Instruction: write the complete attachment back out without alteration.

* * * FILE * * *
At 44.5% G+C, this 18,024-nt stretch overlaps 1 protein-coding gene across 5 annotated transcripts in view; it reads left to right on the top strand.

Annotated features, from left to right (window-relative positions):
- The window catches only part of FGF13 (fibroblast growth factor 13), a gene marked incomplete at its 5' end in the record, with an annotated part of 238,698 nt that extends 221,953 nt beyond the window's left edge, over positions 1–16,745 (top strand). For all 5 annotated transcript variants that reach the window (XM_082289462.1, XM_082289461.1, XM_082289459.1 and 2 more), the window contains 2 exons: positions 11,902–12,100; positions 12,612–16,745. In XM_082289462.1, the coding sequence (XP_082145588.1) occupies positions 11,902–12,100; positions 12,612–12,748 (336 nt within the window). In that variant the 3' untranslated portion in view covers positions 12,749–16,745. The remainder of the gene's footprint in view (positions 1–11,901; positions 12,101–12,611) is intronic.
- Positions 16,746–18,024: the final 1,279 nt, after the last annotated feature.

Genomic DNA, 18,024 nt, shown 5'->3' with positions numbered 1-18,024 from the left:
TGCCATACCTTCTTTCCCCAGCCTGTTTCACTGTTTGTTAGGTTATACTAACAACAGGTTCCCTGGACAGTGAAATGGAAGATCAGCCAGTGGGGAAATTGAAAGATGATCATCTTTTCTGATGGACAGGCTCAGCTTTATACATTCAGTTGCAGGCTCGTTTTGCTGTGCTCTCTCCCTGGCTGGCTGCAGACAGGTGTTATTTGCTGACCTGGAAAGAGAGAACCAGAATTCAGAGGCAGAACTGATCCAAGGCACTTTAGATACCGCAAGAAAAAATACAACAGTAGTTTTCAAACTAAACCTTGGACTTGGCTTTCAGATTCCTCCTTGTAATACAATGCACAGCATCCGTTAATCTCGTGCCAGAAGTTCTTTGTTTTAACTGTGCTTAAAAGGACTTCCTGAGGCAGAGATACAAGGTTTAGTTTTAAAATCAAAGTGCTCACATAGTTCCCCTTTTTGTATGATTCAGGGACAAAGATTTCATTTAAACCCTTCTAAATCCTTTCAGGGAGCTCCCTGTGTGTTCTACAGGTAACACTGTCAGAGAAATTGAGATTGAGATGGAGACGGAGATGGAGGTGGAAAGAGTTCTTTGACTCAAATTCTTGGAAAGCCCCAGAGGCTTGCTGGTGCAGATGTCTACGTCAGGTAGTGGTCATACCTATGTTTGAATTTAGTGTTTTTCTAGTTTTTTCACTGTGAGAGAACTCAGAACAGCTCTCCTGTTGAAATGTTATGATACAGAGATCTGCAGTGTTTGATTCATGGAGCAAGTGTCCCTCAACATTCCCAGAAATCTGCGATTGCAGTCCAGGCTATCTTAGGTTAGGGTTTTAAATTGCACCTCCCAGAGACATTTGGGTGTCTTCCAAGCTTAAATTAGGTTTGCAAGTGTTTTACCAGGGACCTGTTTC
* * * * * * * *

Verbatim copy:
At 44.5% G+C, this 18,024-nt stretch overlaps 1 protein-coding gene across 5 annotated transcripts in view; it reads left to right on the top strand.

Annotated features, from left to right (window-relative positions):
- The window catches only part of FGF13 (fibroblast growth factor 13), a gene marked incomplete at its 5' end in the record, with an annotated part of 238,698 nt that extends 221,953 nt beyond the window's left edge, over positions 1–16,745 (top strand). For all 5 annotated transcript variants that reach the window (XM_082289462.1, XM_082289461.1, XM_082289459.1 and 2 more), the window contains 2 exons: positions 11,902–12,100; positions 12,612–16,745. In XM_082289462.1, the coding sequence (XP_082145588.1) occupies positions 11,902–12,100; positions 12,612–12,748 (336 nt within the window). In that variant the 3' untranslated portion in view covers positions 12,749–16,745. The remainder of the gene's footprint in view (positions 1–11,901; positions 12,101–12,611) is intronic.
- Positions 16,746–18,024: the final 1,279 nt, after the last annotated feature.

Genomic DNA, 18,024 nt, shown 5'->3' with positions numbered 1-18,024 from the left:
TGCCATACCTTCTTTCCCCAGCCTGTTTCACTGTTTGTTAGGTTATACTAACAACAGGTTCCCTGGACAGTGAAATGGAAGATCAGCCAGTGGGGAAATTGAAAGATGATCATCTTTTCTGATGGACAGGCTCAGCTTTATACATTCAGTTGCAGGCTCGTTTTGCTGTGCTCTCTCCCTGGCTGGCTGCAGACAGGTGTTATTTGCTGACCTGGAAAGAGAGAACCAGAATTCAGAGGCAGAACTGATCCAAGGCACTTTAGATACCGCAAGAAAAAATACAACAGTAGTTTTCAAACTAAACCTTGGACTTGGCTTTCAGATTCCTCCTTGTAATACAATGCACAGCATCCGTTAATCTCGTGCCAGAAGTTCTTTGTTTTAACTGTGCTTAAAAGGACTTCCTGAGGCAGAGATACAAGGTTTAGTTTTAAAATCAAAGTGCTCACATAGTTCCCCTTTTTGTATGATTCAGGGACAAAGATTTCATTTAAACCCTTCTAAATCCTTTCAGGGAGCTCCCTGTGTGTTCTACAGGTAACACTGTCAGAGAAATTGAGATTGAGATGGAGACGGAGATGGAGGTGGAAAGAGTTCTTTGACTCAAATTCTTGGAAAGCCCCAGAGGCTTGCTGGTGCAGATGTCTACGTCAGGTAGTGGTCATACCTATGTTTGAATTTAGTGTTTTTCTAGTTTTTTCACTGTGAGAGAACTCAGAACAGCTCTCCTGTTGAAATGTTATGATACAGAGATCTGCAGTGTTTGATTCATGGAGCAAGTGTCCCTCAACATTCCCAGAAATCTGCGATTGCAGTCCAGGCTATCTTAGGTTAGGGTTTTAAATTGCACCTCCCAGAGACATTTGGGTGTCTTCCAAGCTTAAATTAGGTTTGCAAGTGTTTTACCAGGGACCTGTTTC